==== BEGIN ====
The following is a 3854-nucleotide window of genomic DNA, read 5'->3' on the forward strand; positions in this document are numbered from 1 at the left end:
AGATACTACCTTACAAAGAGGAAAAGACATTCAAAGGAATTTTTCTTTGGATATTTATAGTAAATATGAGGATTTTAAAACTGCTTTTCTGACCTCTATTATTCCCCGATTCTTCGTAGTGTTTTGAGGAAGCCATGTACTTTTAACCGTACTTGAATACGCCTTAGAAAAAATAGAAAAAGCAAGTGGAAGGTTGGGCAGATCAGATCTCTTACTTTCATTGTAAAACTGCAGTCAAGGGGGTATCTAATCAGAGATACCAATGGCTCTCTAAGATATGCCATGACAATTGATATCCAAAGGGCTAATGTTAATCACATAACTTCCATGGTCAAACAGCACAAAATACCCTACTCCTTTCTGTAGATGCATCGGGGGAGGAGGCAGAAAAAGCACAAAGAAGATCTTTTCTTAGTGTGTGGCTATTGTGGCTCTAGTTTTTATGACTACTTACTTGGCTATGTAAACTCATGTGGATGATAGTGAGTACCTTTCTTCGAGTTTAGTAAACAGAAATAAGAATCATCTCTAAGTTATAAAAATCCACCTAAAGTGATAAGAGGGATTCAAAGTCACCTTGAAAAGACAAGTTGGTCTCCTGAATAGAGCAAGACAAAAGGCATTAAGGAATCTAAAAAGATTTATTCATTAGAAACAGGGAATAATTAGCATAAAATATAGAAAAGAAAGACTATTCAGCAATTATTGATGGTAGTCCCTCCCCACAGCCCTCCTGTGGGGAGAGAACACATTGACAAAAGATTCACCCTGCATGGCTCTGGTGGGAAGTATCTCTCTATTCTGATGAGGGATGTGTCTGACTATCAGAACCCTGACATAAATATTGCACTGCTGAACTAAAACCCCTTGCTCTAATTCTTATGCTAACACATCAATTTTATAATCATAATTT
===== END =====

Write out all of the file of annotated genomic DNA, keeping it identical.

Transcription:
The following is a 3854-nucleotide window of genomic DNA, read 5'->3' on the forward strand; positions in this document are numbered from 1 at the left end:
AGATACTACCTTACAAAGAGGAAAAGACATTCAAAGGAATTTTTCTTTGGATATTTATAGTAAATATGAGGATTTTAAAACTGCTTTTCTGACCTCTATTATTCCCCGATTCTTCGTAGTGTTTTGAGGAAGCCATGTACTTTTAACCGTACTTGAATACGCCTTAGAAAAAATAGAAAAAGCAAGTGGAAGGTTGGGCAGATCAGATCTCTTACTTTCATTGTAAAACTGCAGTCAAGGGGGTATCTAATCAGAGATACCAATGGCTCTCTAAGATATGCCATGACAATTGATATCCAAAGGGCTAATGTTAATCACATAACTTCCATGGTCAAACAGCACAAAATACCCTACTCCTTTCTGTAGATGCATCGGGGGAGGAGGCAGAAAAAGCACAAAGAAGATCTTTTCTTAGTGTGTGGCTATTGTGGCTCTAGTTTTTATGACTACTTACTTGGCTATGTAAACTCATGTGGATGATAGTGAGTACCTTTCTTCGAGTTTAGTAAACAGAAATAAGAATCATCTCTAAGTTATAAAAATCCACCTAAAGTGATAAGAGGGATTCAAAGTCACCTTGAAAAGACAAGTTGGTCTCCTGAATAGAGCAAGACAAAAGGCATTAAGGAATCTAAAAAGATTTATTCATTAGAAACAGGGAATAATTAGCATAAAATATAGAAAAGAAAGACTATTCAGCAATTATTGATGGTAGTCCCTCCCCACAGCCCTCCTGTGGGGAGAGAACACATTGACAAAAGATTCACCCTGCATGGCTCTGGTGGGAAGTATCTCTCTATTCTGATGAGGGATGTGTCTGACTATCAGAACCCTGACATAAATATTGCACTGCTGAACTAAAACCCCTTGCTCTAATTCTTATGCTAACACATCAATTTTATAATCATAATTT